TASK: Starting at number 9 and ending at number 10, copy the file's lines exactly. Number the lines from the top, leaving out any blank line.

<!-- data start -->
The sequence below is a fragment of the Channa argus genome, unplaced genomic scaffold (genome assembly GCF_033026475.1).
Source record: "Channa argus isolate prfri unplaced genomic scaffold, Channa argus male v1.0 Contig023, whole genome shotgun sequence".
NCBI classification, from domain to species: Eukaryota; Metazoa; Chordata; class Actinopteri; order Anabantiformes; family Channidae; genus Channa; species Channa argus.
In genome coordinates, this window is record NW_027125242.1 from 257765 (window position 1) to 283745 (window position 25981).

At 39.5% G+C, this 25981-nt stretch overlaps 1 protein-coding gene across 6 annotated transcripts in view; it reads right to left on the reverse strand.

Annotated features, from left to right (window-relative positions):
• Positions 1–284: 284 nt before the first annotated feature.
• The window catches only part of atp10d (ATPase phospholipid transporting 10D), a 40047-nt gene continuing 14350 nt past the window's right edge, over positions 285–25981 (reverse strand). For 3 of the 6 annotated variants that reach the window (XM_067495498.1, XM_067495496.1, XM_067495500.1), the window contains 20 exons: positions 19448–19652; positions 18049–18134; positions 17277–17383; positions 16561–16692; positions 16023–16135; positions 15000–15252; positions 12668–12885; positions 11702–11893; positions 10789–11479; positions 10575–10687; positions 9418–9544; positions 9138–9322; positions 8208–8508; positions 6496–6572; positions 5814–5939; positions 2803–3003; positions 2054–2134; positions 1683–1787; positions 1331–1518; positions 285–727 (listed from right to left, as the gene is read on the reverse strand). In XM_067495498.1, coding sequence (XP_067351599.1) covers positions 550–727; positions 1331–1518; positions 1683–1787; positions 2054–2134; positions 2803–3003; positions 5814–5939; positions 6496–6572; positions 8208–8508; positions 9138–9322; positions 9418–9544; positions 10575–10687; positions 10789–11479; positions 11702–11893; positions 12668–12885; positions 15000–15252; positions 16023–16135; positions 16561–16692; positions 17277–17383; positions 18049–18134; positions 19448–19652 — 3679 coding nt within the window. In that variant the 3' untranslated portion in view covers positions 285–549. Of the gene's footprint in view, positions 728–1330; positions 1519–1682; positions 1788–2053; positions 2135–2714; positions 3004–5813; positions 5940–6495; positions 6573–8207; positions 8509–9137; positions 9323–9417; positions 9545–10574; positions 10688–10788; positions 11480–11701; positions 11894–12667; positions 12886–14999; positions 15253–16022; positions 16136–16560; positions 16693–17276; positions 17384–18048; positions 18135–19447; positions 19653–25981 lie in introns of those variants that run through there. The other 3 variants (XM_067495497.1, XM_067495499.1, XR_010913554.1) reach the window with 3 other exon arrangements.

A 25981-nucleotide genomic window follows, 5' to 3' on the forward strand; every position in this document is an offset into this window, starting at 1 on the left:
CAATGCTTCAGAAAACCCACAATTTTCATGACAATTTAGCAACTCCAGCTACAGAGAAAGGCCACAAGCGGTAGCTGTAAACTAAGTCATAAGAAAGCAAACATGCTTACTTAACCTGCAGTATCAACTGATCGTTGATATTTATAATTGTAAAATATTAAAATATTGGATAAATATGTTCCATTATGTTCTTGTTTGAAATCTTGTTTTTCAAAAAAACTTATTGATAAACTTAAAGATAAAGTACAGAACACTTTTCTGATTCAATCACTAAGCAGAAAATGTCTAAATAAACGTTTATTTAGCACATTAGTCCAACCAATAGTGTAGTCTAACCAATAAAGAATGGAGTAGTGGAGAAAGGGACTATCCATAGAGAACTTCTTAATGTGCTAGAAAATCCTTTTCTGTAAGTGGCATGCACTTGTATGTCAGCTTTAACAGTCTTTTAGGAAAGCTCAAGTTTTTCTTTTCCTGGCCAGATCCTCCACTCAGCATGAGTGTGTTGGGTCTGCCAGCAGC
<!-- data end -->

A 25981-nucleotide genomic window follows, 5' to 3' on the forward strand; every position in this document is an offset into this window, starting at 1 on the left:
CAATGCTTCAGAAAACCCACAATTTTCATGACAATTTAGCAACTCCAGCTACAGAGAAAGGCCACAAGCGGTAGCTGTAAACTAAGTCATAAGAAAGCAAACATGCTTACTTAACCTGCAGTATCAACTGATCGTTGATATTTATAATTGTAAAATATTAAAATATTGGATAAATATGTTCCATTATGTTCTTGTTTGAAATCTTGTTTTTCAAAAAAACTTATTGATAAACTTAAAGATAAAGTACAGAACACTTTTCTGATTCAATCACTAAGCAGAAAATGTCTAAATAAACGTTTATTTAGCACATTAGTCCAACCAATAGTGTAGTCTAACCAATAAAGAATGGAGTAGTGGAGAAAGGGACTATCCATAGAGAACTTCTTAATGTGCTAGAAAATCCTTTTCTGTAAGTGGCATGCACTTGTATGTCAGCTTTAACAGTCTTTTAGGAAAGCTCAAGTTTTTCTTTTCCTGGCCAGATCCTCCACTCAGCATGAGTGTGTTGGGTCTGCCAGCAGC